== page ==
This research point asked that we take a look at Gerhard Richter’s Atlas and to note how he has placed together multiple images of a similar subject. These may be building, trees, portraits or even the colour of the sky. This is called a typology.
Richter’s Atlas “is a collection of photographs, newspaper cuttings and sketches that the artist has been assembling since the mid 1960s” and which are arranged on loose pieces of paper (Richter, 2018).
Atlas provides an insight into how the artist creates imagery.
To examine very single piece of paper with the photos and clippings attached to them would take a while, there are over 800 sheets of paper. However, skimming the images on the website shows the wide variety of ways the material is presented.
There are sheets with dozens of photos arrayed on them, almost like a collage, others have maybe a half dozen images. Some have small groups of two or three items but with multiple groups on the sheet, and then there are sheets with just a single photo on them.
Images vary from black and white, through sepia to colour.
What each sheet has in common is that the content follows a theme. For instance “48 Portraits”, “Magazine Cuttings”, “Newspaper Cuttings”, “Cities”, “Hitler”, “Mountain Ranges”, “Trees” or “Forest”.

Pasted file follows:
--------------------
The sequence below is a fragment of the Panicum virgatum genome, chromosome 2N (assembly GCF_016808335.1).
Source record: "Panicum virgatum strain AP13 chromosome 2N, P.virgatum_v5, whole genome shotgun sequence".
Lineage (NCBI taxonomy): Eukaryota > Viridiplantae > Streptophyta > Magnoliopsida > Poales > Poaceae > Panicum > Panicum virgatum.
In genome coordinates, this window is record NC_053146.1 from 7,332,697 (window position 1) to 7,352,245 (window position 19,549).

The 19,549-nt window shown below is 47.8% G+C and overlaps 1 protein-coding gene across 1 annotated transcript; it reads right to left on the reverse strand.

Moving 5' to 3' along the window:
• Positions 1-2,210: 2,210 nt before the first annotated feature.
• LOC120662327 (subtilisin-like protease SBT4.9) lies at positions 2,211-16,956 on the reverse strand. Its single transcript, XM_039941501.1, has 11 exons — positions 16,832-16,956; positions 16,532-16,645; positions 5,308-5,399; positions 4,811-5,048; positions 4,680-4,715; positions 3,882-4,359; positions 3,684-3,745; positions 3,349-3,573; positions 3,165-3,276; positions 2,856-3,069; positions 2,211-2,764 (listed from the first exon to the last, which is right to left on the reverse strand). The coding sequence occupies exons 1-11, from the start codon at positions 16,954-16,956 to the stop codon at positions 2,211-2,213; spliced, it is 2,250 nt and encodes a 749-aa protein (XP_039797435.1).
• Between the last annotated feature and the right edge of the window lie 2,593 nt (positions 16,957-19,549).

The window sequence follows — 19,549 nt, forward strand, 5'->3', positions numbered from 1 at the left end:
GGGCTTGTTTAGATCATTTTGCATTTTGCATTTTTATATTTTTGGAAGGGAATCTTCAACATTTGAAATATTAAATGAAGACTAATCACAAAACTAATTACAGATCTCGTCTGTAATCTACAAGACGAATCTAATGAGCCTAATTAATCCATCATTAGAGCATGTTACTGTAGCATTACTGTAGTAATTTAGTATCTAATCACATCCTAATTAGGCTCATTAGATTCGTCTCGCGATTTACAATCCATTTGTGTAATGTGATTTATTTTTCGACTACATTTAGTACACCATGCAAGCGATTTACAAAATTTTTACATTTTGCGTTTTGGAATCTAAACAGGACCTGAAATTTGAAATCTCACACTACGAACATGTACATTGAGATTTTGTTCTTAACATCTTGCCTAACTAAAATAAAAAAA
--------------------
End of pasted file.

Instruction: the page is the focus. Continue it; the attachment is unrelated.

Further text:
A lot of the sheets have the same theme which would lend to the tendency if displayed together for the viewer to gloss over individual ones. Which makes it all the more powerful when one of them doesn’t fit, and especially when the theme for that one leaps out at you. Did any of the list above leap out at you?
Looking at the range of themes in Richter’s Atlas it is obvious that it is possible to make a series from anything and that as artists, and not just photographers, we can use other sources as well as our own photographs to make our own artistic works that little bit more interesting.
- Richter, Gerhard, 2018. Atlas. Available at: https://www.gerhard-richter.com/en/art/atlas [Accessed: 4th February 2018]